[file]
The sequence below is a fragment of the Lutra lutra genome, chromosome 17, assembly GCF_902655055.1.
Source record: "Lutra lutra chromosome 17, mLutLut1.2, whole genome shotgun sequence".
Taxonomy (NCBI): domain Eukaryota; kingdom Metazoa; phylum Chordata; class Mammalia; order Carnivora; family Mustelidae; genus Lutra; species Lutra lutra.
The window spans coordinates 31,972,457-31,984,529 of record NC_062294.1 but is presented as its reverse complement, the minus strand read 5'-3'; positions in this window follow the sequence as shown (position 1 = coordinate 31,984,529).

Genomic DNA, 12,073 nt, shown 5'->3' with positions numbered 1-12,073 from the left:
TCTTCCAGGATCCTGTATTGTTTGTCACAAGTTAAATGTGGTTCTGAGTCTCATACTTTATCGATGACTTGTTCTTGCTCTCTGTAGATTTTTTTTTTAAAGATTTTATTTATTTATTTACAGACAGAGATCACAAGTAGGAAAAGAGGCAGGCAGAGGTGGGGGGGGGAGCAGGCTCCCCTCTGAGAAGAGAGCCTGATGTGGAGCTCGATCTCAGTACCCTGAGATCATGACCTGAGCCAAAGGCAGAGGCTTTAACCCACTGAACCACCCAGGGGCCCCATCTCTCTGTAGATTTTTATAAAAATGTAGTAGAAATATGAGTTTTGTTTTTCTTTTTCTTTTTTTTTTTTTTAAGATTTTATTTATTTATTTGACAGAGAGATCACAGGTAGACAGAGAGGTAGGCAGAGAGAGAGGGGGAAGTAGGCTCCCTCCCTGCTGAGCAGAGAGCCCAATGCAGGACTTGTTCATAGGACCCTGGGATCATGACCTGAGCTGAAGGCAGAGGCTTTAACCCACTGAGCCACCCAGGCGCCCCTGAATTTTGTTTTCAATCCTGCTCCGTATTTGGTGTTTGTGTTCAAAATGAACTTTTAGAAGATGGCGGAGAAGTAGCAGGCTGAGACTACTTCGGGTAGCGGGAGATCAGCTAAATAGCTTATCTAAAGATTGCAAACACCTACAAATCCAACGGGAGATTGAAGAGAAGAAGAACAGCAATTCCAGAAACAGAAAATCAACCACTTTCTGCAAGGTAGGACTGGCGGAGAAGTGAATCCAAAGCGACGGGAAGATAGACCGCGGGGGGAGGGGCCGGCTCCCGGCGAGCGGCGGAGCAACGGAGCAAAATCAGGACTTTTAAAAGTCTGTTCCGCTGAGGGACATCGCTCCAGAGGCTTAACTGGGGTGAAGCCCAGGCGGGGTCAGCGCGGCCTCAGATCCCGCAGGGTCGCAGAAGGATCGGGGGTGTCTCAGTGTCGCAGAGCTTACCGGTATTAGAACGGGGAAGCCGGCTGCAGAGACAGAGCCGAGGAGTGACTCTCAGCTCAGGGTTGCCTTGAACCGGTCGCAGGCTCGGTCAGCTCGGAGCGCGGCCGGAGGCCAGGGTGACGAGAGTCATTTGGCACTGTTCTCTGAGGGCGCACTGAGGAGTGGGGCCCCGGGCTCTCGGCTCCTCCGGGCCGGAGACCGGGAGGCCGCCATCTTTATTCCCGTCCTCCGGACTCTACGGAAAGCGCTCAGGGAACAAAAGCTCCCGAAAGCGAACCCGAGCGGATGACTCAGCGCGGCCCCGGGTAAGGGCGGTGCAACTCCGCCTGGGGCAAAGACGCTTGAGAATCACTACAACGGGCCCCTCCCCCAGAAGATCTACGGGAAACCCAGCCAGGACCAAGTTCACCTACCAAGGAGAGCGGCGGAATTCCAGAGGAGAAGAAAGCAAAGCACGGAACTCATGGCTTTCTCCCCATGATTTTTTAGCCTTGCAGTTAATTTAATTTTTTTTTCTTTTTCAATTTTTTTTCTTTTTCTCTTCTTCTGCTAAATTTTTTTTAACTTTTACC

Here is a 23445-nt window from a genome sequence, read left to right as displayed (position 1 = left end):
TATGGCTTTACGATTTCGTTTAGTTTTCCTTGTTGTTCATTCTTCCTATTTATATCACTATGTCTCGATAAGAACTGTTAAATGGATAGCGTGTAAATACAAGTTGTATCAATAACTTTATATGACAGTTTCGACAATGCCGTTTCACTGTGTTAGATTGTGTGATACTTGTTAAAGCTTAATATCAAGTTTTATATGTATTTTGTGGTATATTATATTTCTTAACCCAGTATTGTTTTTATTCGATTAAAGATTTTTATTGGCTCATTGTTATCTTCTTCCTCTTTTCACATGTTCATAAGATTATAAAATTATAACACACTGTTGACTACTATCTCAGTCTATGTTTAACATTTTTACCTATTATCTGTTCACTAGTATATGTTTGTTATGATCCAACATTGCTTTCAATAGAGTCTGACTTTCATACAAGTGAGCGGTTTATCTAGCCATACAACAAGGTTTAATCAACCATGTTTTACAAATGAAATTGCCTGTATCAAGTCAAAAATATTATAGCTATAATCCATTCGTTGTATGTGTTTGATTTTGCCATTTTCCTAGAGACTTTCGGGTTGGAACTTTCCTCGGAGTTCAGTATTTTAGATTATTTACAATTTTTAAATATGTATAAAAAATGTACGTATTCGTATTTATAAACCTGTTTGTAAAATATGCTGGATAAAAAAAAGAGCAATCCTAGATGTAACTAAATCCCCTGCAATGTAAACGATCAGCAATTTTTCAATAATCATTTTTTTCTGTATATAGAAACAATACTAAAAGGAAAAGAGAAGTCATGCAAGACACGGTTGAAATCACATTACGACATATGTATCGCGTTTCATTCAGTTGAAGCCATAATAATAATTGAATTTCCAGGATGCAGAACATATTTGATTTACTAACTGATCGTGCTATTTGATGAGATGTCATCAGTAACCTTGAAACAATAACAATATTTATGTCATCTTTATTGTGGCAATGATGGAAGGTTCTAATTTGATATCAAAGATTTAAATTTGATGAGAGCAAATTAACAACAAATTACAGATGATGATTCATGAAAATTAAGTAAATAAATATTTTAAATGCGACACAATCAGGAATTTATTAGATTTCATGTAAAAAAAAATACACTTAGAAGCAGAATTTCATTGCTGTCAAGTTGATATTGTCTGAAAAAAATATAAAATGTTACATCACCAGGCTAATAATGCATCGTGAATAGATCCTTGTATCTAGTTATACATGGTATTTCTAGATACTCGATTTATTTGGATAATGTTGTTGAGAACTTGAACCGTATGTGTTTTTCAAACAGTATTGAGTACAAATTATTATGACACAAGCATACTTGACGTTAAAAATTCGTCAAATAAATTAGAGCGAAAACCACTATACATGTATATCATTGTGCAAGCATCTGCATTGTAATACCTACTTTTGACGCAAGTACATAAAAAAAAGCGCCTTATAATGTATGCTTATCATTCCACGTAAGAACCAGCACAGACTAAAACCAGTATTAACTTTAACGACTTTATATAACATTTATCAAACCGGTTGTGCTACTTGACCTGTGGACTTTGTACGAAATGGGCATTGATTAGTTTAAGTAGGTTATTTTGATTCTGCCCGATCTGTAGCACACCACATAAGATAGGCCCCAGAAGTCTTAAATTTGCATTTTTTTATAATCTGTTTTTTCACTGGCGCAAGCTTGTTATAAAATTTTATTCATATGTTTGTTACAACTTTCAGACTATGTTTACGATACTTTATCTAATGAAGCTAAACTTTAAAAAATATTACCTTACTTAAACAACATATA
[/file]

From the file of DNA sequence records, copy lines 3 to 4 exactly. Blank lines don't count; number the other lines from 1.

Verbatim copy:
Taxonomy (NCBI): domain Eukaryota; kingdom Metazoa; phylum Chordata; class Mammalia; order Carnivora; family Mustelidae; genus Lutra; species Lutra lutra.
The window spans coordinates 31,972,457-31,984,529 of record NC_062294.1 but is presented as its reverse complement, the minus strand read 5'-3'; positions in this window follow the sequence as shown (position 1 = coordinate 31,984,529).